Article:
In my native language, Greek, the word for teacher is didaskalos (from the verb didasko: to teach or rather apt to teach). The root of the word is deus which means “wisdom to teach and learn.” Strangely enough this is the word for God in Latin, a realization that has always made me nervous! Another word for teacher is pedagogue, which is yet another Greek word adopted in almost every language of Western civilization. This term for teacher has a very interesting history. Initially a paedagogus was a slave who escorted children to school and generally cared for them and supervised their activities. Later, the paedagogus acquired a new status in Greek society and the word came to mean the teacher, the leader in the education of the young (pedo: child, youth + agogos: leader). A pedagogue became the main individual responsible to guide, educate, and prepare the young, privileged male citizens of the Hellenic world for adulthood.
Growing up in a country that used these two terms (didaskalos and paedagogus) interchangeably, I soon started to wonder if they were actually synonyms in their modern use. If not, what were their differences and which of the two job descriptions would actually apply to me and my professional career in music?
The Oxford Dictionary defines the verb “teach” as “to give systematic information to a person or about something, to enable a person to do something by instruction and training.” In other words, to teach is to provide the tools and methods to accomplish a specific task. To educate, again quoting the Oxford Dictionary, is “to give intellectual, moral, and social instruction especially as a formal and prolonged process, to advise or give information.” It is the way in which we learn a discipline.
When I entered the academic world as a college student, I started thinking about academia and academics. I began to observe, analyze, and in some instances question the way my professors taught me and my fellow students. At this time, I became conscious of another academic term, professor. The actual word for professor in Greek is kathigitis. It literally means to guide through, to drive towards, and hopefully lead to knowledge. Feeling frustrated with some of my professors and their apparent indifference for my artistic development and professional accomplishment, I started rethinking these terms. I suddenly realized that words, their roots, and their particular meanings were not just there to enrich my vocabulary and sense of linguistic fluency. They were descriptions of a vocation, a list of skills and tools one needs to obtain, maintain, and cultivate.
Words are not just terms; they are responsibilities towards generations of younger people who rely on the teacher or professor to perform successfully on any given day. These terms are the calling not to profess only what we know; what we have read, studied, and memorized ourselves. They are proof that we will never know enough. They are a reminder of our duty to keep learning and keep searching for ways to assist our students and to allow ourselves to be taught by them how we need to teach them.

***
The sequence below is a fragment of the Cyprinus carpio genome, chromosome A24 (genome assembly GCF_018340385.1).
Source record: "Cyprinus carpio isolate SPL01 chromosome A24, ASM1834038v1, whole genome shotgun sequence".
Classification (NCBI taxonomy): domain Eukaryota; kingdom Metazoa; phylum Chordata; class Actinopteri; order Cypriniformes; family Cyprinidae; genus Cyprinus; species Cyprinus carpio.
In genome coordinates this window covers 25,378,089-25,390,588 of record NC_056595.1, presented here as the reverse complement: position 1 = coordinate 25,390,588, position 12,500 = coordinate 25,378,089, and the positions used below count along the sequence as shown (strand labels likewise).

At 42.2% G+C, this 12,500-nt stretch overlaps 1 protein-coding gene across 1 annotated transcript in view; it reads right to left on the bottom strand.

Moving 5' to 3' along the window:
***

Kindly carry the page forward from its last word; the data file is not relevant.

Such realizations offered me no easy solutions on how to be a successful teacher. They just created more questions. Some of them are fundamental. They speak to the core of my artistic existence and have become a constant companion in my career. I turn to those questions seeking new answers whenever I feel that I am loosing perspective or getting frustrated with the state of music education nowadays. They serve as points of reference whenever I start doubting myself about the reasons I teach, my goals, or my artistic objectives.
I know that I love to teach! I enjoy instructing students of all levels and ages from the very young beginner all the way up to the college student. With very young children a teacher is called to offer a guide through a maze of information and help them understand, appreciate, embrace and explore the arts. They are in the most important formative years of their life. It is when young students are most vulnerable but also most resilient, flexible and perceptive. They are eager and curious, inquisitive and able to discover and cultivate their own way to learn and internalize knowledge in general. It is the best time to lay the foundation for a meaningful, comprehensive music education.
Teenagers, whether just beginning or continuing their formal music education beyond middle school, are desperately looking for a way to channel their creativity and are passionately seeking a calling, something to distinguish them from the masses. College students on the other hand are often confused, frustrated, and doubtful about their future and the path which they need to follow. They are trying to balance the conflict between their own decisions and the expectation of their parents and society, but already have a passion. All they need is assistance to sustain their passion and let it bloom.
There are decisions to be made on the pedagogical methods I use, the creative tools I employ, and the objectives I set with each individual student or specific class. There are practical, curricular, and structural differences between teaching the fundamentals of playing a keyboard instrument to a group of music students as opposed to private studio instruction. In the class, the professor deals with mixed levels of ability and interest. One sets very specific goals via the syllabus and expects very well defined assignments and course requirements to be fulfilled by the end of the term that apply more or less all students taking the class. In private instruction, the student, beginner or not, enjoys the privilege of the teacher’s undivided attention. Goals and expectations are tailored to the needs of the specific student. There is more time for practice during the lesson and the opportunity for personalized instruction. The main goal in both cases is basic training, music appreciation, and hopefully a lifelong respect for music and the arts.